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Whisper Way subdivision plan moves through boards

by | Nov 8, 2018 | Business

The town Planning Board held a continued a public hearing Oct. 29 for the Whisper Way Open Space and Landscape Preservation Development (OSLPD) subdivision plan application by Ron Nation, 20th Century Homes.

Last December the Planning Board voted to approve a maximum of 24 homes for a proposed development on three lots comprising approximately 40 acres located on the south side of Wood Street and west of Interstate 495.

The subdivision would be built on land at 5 Whisper Way and 129 Wood St. on lots owned by members of the McIntyre family.

Part of the site abuts town-owned open space known as “Whisper Way.” The plan proposes a 2,700-foot extension of the existing Whisper Way cul-de-sac.

According to a document submitted at the time by former town Principal Planner Jennifer Burke:

“Planning and approvals must respect the recharge (leaching area included in any septic system) location and offsets. Surface drainage and runoff can be minimized by reducing paved and impervious surfaces. Recharge ponds and basins should be minimized to reduce standing water and potential insect breeding areas. The Health Department does not support open basins for recharge for this reason. Public water is to be extended to all lots for fire protection as well as elimination of onsite wells and water quality concerns inherent in individual onsite wells.”

Burke also noted, “The applicant will need an Order of Conditions from the Hopkinton Conservation Commission. They have chosen not to file with the Conservation Commission at this time.”

Ron Nation of 20th Century Homes is working simultaneously with the Planning Board and the Conservation Commission.

Discussion at the recent Planning Board hearing continued to focus on design challenges the applicant faces in conforming to the Conservation Commission’s recommendations and requirements.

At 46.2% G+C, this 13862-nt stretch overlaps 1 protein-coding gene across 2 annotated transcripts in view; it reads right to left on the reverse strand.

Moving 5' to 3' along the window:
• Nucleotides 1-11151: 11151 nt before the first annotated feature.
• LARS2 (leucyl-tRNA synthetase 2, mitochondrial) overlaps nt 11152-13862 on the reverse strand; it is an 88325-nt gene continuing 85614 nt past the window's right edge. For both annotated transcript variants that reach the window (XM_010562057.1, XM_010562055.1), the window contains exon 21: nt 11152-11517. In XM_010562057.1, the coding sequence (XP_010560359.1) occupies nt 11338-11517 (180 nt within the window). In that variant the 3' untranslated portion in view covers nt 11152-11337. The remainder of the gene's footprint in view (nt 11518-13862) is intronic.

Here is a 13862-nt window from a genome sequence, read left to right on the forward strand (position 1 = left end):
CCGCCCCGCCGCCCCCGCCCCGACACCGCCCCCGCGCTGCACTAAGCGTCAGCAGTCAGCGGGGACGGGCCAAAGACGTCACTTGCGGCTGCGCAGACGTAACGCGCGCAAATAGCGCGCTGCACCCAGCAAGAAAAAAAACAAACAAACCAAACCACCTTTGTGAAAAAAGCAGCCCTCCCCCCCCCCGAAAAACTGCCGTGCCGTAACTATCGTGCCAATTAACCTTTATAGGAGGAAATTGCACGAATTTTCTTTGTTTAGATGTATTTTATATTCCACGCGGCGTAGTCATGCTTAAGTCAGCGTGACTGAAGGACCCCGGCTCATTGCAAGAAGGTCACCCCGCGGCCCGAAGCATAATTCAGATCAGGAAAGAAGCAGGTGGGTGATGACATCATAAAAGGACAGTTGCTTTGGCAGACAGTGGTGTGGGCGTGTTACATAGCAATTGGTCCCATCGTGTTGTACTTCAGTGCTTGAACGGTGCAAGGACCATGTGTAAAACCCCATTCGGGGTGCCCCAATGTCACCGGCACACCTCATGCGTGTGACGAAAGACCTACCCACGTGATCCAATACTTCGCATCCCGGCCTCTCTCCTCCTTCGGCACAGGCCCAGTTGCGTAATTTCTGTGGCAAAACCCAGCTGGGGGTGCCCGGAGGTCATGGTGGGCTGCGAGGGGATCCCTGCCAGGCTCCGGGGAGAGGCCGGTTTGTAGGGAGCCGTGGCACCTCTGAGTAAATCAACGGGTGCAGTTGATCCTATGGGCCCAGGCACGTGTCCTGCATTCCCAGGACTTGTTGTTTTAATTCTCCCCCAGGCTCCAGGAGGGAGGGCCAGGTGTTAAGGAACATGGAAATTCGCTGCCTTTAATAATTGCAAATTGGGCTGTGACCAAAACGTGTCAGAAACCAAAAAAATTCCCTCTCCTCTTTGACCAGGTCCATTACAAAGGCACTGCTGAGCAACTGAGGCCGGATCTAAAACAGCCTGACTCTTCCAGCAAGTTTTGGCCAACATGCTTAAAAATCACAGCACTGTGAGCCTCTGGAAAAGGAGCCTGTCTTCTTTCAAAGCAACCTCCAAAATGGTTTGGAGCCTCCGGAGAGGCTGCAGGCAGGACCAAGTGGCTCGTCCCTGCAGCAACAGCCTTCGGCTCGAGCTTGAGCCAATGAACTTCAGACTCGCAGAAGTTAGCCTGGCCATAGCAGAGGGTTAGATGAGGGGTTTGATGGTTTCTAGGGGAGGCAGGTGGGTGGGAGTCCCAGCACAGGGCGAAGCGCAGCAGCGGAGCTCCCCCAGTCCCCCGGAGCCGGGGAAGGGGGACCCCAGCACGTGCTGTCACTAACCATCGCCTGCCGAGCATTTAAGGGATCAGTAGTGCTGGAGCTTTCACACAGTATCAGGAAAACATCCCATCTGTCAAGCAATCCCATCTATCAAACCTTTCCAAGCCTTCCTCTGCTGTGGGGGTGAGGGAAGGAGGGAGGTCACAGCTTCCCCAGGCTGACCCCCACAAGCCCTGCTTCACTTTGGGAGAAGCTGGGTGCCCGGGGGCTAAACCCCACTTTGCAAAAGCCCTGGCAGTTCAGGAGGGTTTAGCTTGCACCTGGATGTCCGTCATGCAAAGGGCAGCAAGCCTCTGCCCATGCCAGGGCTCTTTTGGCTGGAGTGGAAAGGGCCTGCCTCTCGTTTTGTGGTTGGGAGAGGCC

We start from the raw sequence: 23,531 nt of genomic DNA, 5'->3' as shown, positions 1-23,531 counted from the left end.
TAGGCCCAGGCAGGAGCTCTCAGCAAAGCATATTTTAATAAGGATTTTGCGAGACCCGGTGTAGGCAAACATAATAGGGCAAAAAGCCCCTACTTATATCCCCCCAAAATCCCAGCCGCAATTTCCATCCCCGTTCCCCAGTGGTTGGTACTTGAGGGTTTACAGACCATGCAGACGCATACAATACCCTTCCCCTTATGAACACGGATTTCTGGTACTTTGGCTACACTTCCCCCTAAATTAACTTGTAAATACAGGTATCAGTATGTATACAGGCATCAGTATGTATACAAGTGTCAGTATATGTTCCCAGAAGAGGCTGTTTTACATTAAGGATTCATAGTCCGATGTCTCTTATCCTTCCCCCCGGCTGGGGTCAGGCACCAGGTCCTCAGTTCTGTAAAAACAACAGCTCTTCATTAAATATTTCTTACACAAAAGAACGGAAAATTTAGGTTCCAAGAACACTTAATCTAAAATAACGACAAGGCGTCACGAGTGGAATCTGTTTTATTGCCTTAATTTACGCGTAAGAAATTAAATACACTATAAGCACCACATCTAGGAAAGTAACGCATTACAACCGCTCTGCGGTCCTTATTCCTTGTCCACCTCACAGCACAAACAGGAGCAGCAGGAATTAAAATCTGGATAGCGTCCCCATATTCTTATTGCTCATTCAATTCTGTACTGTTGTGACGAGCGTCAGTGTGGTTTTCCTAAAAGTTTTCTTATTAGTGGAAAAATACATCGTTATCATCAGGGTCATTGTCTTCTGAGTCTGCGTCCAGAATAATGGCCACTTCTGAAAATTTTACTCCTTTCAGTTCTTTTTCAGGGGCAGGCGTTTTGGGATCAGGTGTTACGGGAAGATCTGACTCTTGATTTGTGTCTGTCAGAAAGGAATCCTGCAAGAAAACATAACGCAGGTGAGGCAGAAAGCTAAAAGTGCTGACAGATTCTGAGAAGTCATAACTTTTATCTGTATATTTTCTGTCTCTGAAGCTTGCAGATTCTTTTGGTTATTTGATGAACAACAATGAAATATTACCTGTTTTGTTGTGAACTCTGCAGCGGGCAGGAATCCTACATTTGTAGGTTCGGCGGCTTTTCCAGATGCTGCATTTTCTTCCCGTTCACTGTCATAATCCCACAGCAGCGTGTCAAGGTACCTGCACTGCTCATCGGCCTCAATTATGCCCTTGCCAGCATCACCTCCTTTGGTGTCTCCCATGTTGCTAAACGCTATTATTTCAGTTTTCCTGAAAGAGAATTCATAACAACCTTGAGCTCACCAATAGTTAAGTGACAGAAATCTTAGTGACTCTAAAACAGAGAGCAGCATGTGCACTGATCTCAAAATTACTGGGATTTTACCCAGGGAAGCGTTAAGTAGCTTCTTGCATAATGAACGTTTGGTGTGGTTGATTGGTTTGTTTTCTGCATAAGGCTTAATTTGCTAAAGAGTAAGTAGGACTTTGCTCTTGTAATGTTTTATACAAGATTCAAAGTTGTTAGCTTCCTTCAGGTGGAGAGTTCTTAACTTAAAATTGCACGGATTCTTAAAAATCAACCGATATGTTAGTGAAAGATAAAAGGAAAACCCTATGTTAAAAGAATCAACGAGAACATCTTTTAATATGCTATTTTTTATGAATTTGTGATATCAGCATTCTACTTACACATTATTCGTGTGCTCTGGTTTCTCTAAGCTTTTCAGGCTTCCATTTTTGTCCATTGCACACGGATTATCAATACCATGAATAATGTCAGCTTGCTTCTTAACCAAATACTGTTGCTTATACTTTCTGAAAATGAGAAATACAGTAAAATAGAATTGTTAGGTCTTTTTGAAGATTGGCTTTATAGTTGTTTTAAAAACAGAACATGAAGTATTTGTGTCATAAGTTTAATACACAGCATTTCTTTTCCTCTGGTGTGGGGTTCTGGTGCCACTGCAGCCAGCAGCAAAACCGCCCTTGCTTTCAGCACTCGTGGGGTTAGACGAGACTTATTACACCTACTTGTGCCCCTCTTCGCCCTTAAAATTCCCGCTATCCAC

One challenge discussed was the sidewalk to be located on Wood Street, including alternative options for the sidewalk, along with moving the centerline of the road at the development entrance. Both are aimed at reducing wetland impact.

Also introduced was a letter from Board of Health Director Shaun McAuliffe, who said that the design of the subdivision is consistent with the concept plan submitted to the Board of Health in March showing 24 lots on an extension of the existing roadway known as Whisper Way.

The developer has also filed a Notice of Intent with the Conservation Commission and the next scheduled hearing was set for Oct. 20.

The developer has also submitted a number of waiver requests of the town’s Subdivision Rules and Regulations. According to a submitted document on Waiver Compliance:

In accordance with MGL Ch. 41 Sec. 81R, strict compliance with these regulations may be waived when, in the judgement of the Board, such action is in the public interest and not inconsistent with the intent of the subdivision control law or these regulations.

Nation is seeking waivers from:

  • providing cross sections of each street at 50 foot intervals;
  • providing location, variety, and size of proposed street trees and trees to be retained within right-of-way;
  • showing location of proposed street lights; that street lights not be installed within the subdivision;
  • fill of an area in excess of 8 feet in depth;
  • the construction of roads, stormwater management systems, driveways, pipes or other infrastructure construction on land area where slopes are at a grade of 25 percent or more;

Nation also requested at the Oct. 1 meeting to waive the requirement to have a grass shoulder between the sidewalk and roadway, stating that the Conservation Commission requested the grass strip be eliminated in the three wetland crossing areas to reduce wetland impacts.

In addition, the Hopkinton Zoning Bylaw requested a waiver from providing a 100-foot buffer at the perimeter of the site to separate and/or screen the development from abutting properties.

The proposed subdivision includes a roadway within that buffer of the project site on the southeast corner in order to minimize impact to slopes greater than 25 percent and to accommodate Board of Health septic system regulations.

The hearing was continued to the Planning Board meeting Nov. 19, and the deadline for approval was advanced accordingly.


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